file2.abc => [
       /nfs/disks/version_2.0/dir_a/nn/temp1
       /nfs/disks/version_2.0/dir_a/nn/temp2
       /nfs/disks/version_2.0/dir_a/nn/temp3
   ];

And, here's a program to do it:

#! /usr/bin/env perl
#
use strict;
use warnings;
use feature qw(say);        #Can use `say` which is like `print "\n"`;

use File::Basename; #imports `dirname` and `basename` commands
use File::Find;             #Implements Unix `find` command.

use constant DIR => "/nfs/disks/version_2.0";

# Find all duplicates
my %file_hash;
find (\&wanted, DIR);

# Print out all the duplicates
foreach my $file_name (sort keys %file_hash) {
    if (scalar (@{$file_hash{$file_name}}) > 1) {
        say qq(Duplicate File: "$file_name");
        foreach my $dir_name (@{$file_hash{$file_name}}) {
            say "    $dir_name";
        }
    }
}

sub wanted {
    return if not -f $_;    

    if (not exists $file_hash{$_}) {
        $file_hash{$_} = [];
    }
    push @{$file_hash{$_}}, $File::Find::dir;
}

Here's a few things about File::Find:

  • The work takes place in the subroutine wanted.
  • The $_ is the name of the file, and I can use this to see if this is a file or directory
  • $File::Find::Name is the full name of the file including the path.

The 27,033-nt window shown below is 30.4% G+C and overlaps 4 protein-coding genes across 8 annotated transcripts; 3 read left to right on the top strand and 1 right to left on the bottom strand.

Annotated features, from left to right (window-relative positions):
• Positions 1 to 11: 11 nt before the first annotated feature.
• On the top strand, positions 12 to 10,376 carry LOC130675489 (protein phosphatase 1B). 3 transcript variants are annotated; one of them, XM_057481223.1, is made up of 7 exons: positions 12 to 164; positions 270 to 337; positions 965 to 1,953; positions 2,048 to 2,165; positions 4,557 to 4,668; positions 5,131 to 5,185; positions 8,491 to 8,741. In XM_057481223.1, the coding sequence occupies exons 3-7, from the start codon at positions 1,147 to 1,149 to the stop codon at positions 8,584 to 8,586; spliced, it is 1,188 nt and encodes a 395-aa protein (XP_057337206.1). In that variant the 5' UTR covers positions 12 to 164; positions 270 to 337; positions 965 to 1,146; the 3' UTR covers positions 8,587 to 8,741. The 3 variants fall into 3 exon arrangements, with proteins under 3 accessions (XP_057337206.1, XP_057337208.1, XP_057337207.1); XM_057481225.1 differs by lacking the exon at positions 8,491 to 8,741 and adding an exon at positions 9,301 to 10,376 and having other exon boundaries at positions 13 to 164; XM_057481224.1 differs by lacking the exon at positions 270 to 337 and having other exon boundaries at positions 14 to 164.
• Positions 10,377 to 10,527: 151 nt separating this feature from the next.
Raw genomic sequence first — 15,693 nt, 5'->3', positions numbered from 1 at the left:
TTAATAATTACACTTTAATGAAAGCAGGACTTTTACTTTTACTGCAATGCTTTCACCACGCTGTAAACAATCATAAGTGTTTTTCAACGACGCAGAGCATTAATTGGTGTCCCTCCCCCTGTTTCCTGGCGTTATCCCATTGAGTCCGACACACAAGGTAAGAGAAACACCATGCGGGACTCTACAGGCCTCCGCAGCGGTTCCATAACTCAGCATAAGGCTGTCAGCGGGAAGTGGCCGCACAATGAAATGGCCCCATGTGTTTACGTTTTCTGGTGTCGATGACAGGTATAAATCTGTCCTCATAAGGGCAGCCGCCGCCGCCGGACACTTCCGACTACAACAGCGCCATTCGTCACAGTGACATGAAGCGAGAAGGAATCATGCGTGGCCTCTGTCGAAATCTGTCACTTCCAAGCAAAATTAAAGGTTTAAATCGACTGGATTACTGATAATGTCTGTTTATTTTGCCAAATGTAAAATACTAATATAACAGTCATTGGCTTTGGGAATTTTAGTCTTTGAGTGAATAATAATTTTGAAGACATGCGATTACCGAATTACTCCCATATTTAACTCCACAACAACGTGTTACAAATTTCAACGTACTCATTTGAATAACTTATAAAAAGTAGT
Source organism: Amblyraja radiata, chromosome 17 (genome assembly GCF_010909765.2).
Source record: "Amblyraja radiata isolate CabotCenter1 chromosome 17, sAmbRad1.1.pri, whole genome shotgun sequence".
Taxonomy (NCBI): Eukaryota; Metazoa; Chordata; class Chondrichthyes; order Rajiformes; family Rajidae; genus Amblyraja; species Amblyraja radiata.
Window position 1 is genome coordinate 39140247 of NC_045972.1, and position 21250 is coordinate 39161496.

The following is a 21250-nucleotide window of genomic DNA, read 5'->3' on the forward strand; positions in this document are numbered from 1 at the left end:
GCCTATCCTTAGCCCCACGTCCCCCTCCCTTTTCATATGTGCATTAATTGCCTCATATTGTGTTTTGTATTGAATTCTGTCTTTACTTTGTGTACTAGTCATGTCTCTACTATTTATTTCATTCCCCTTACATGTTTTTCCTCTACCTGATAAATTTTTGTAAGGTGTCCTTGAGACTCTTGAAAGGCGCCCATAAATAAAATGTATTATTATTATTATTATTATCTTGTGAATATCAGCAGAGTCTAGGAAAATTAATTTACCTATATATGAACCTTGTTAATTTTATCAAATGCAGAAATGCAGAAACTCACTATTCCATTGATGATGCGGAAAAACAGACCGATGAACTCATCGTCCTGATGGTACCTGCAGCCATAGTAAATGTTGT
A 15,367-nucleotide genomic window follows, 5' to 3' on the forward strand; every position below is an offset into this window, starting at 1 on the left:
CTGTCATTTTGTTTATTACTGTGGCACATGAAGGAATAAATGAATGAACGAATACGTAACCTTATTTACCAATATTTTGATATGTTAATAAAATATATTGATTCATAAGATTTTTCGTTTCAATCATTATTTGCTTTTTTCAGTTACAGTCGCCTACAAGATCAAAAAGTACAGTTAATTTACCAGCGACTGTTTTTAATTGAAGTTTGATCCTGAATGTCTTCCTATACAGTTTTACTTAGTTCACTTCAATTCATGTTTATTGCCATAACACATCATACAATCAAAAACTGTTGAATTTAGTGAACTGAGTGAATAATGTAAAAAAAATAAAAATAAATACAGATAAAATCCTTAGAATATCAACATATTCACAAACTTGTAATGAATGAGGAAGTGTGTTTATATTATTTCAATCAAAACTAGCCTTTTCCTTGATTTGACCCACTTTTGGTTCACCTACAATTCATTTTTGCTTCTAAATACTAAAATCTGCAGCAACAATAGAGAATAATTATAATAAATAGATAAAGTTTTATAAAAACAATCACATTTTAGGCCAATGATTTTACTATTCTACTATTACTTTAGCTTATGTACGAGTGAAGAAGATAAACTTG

• $File::Find::dir is the name of the directory.

If the array reference doesn't exist, I create it with the $file_hash{$_} = [];. This isn't necessary, but I find it comforting, and it can prevent errors. To use $file_hash{$_} as an array, I have to dereference it. I do that by putting a @ in front of it, so it can be @$file_hash{$_} or, @{$file_hash{$_}}.

Once all the file are found, I can print out the entire structure. The only thing I do is check to make sure there is more than one member in each array. If there's only a single member, then there are no duplicates.


Response to Grace

Hi David W., thank you very much for your explainaion and sample script. Sorry maybe I'm not really clear in definding my problem statement. I think I can't use hash in my path finding for the data structure. Since the file*.abc is a few hundred and undertermined and each of the file*.abc even is having same filename but it is actually differ in content in each directory structures.

Such as the file1.abc resides under "/nfs/disks/version_2.0/dir_a/ln/temp1" is not the same content as file1.abc resides under "/nfs/disks/version_2.0/dir_a/ln/temp2" and "/nfs/disks/version_2.0/dir_a/ln/temp3". My intention is to grep the list of files*.abc in each of the directories structure (temp1, temp2 and temp3 ) and compare the filename list with a masterlist. Could you help to shed some lights on how to solve this? Thanks. – Grace yesterday